Xi gave orders to “strengthen control and management of Internet media; push for clear organizational and individual obligations, management obligations, and supervision obligations; and strike against and handle those who spread rumors and stir up trouble.”

On February 4, the day after Xi’s speech, Zhao Kezhi, minister of China’s ministry of public security, told police personnel across the country through a teleconference to maintain a secure and stable environment to fight the virus. He said the police needed to place “political security” above everything else, and to crack down on “domestic and international hostile forces.”

Xi also emphasized adherence to the economic goals set for this year, including achieving “moderate prosperity.”

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Resuming Production: Companies Discover Coronavirus Cases after Resuming Work – February 16

After Xi Jinping pushed for thawing the economic freeze due to the lockdown of cities in the face of the novel coronavirus, a few places in China mobilized businesses to resume work. However, several companies, after restarting work, immediately reported a patient of coronavirus at work and thus had to stop operations and instead quarantine all or part of the employees who came to work for another 14 days.

  • An office worker from Guangzhou was found to have caught the coronavirus. All employees from his company were stopped from working and put under quarantine.
  • A person returned to Beijing to resume his work after the Chinese New Year. After working for eight days, he was found to have the coronavirus. Several dozen people in his department were quarantined and a colleague who sat next to him at the cafeteria during lunch was infected.
  • A branch of Chongqing Titanium Industry Company, owned by the Panzhihua Iron and Steel Company, a State-owned enterprise and the largest steel maker in Western China, had 2 confirmed cases and 1 asymptomatic infection case, with 131 people having had close contact with the patients.
  • Lianyuan Conch Cement Factory in Loudi City, Hunan Province and an electricity power plant in Shanxi Province also reported cases. The companies either stopped operations or locked down the employees.
  • Gree Electric in Zhuhai City, Hubei Province reported that a driver of a shuttle bus to transport its employees to work had close contact with a confirmed coronavirus patient. Gree has several tens of thousands of employees in Zhuhai.

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Infection Count: Official Numbers Do Not Include Asymptomatic Infections

At a news conference on February 14, Zeng Yixin, Deputy Director of National Center for Disease Control and Prevention (CDC) stated that Beijing will not include an asymptomatic coronavirus infection in its infection count.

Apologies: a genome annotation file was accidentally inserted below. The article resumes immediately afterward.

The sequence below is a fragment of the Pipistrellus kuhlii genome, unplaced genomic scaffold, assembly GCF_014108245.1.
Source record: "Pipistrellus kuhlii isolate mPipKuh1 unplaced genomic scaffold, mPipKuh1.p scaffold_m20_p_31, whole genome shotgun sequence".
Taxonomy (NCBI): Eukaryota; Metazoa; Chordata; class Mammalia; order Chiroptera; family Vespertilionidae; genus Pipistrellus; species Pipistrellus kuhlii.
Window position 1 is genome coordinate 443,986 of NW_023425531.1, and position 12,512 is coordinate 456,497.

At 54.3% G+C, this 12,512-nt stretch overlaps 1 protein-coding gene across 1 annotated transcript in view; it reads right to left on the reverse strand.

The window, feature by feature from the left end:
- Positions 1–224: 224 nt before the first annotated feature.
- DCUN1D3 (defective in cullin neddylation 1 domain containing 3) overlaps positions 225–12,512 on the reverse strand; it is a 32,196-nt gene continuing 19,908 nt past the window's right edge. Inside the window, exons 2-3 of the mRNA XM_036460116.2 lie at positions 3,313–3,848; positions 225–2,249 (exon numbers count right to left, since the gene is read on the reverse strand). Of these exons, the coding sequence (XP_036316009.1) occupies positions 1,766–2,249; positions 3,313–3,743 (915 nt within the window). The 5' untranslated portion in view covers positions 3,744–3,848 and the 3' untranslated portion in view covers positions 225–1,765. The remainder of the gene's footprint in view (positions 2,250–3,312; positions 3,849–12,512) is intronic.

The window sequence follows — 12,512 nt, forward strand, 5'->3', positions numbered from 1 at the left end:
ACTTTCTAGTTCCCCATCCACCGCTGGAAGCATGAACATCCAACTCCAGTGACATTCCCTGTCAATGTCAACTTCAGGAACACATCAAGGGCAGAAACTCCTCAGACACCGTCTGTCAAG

An asymptomatic coronavirus infection refers to people who are carriers of a the disease or infection, but experience no symptoms of being infected with the novel coronavirus. That is, although they have no symptoms, they are likely to be found to be infected in a pro-active test.

He stated that in accordance with the relevant regulations about the epidemic, only suspected and confirmed cases of the novel coronavirus will be reported to the public. An asymptomatic infection is not considered to be a case that needs to be reported. If a patient with an asymptomatic infection develops symptoms during the period of quarantine, then the government can report it as a confirmed case.


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China’s Banks Will Disinfect Money Bills

Fan Yifei, Deputy Chairman of the People’s Bank, China’s Central Bank, announced on February 15, that commercial banks, after receiving money bills from customers, must disinfect the bills before re-circulating them and giving them back to customers. In regions that have severe novel coronavirus infections, bills must go through ultraviolet ray or high temperature treatment. Then they must be stored for 14 days before re-circulating them back to market. In regions with light infections, bills need to be disinfected and then stored for a week.

Guangzhou has gone one step further. It destroys bills received from hospitals, farmer’s markets, and the public transit system. Continue reading

Locust Plague, the Next Disaster to Hit China?

The desert locust (scientific name “Schistocerca gregaria”), the type of locust that is most destructive to human beings, has been spreading in Africa, the Middle East, India, and Pakistan. The Food and Agriculture Organization of the United Nations has warned about a possible food crises in countries that they have invaded.

Two of China’s neighboring countries, Pakistan and India, are suffering from its attacks. Pakistan has entered a state of emergency; its government expressed that the country will end up with no harvest at all this year if it doesn’t get the pest under control. Some Indian scholars predicted the locust plague will cause a 30 to 50 percent reduction in India’s food growth this year.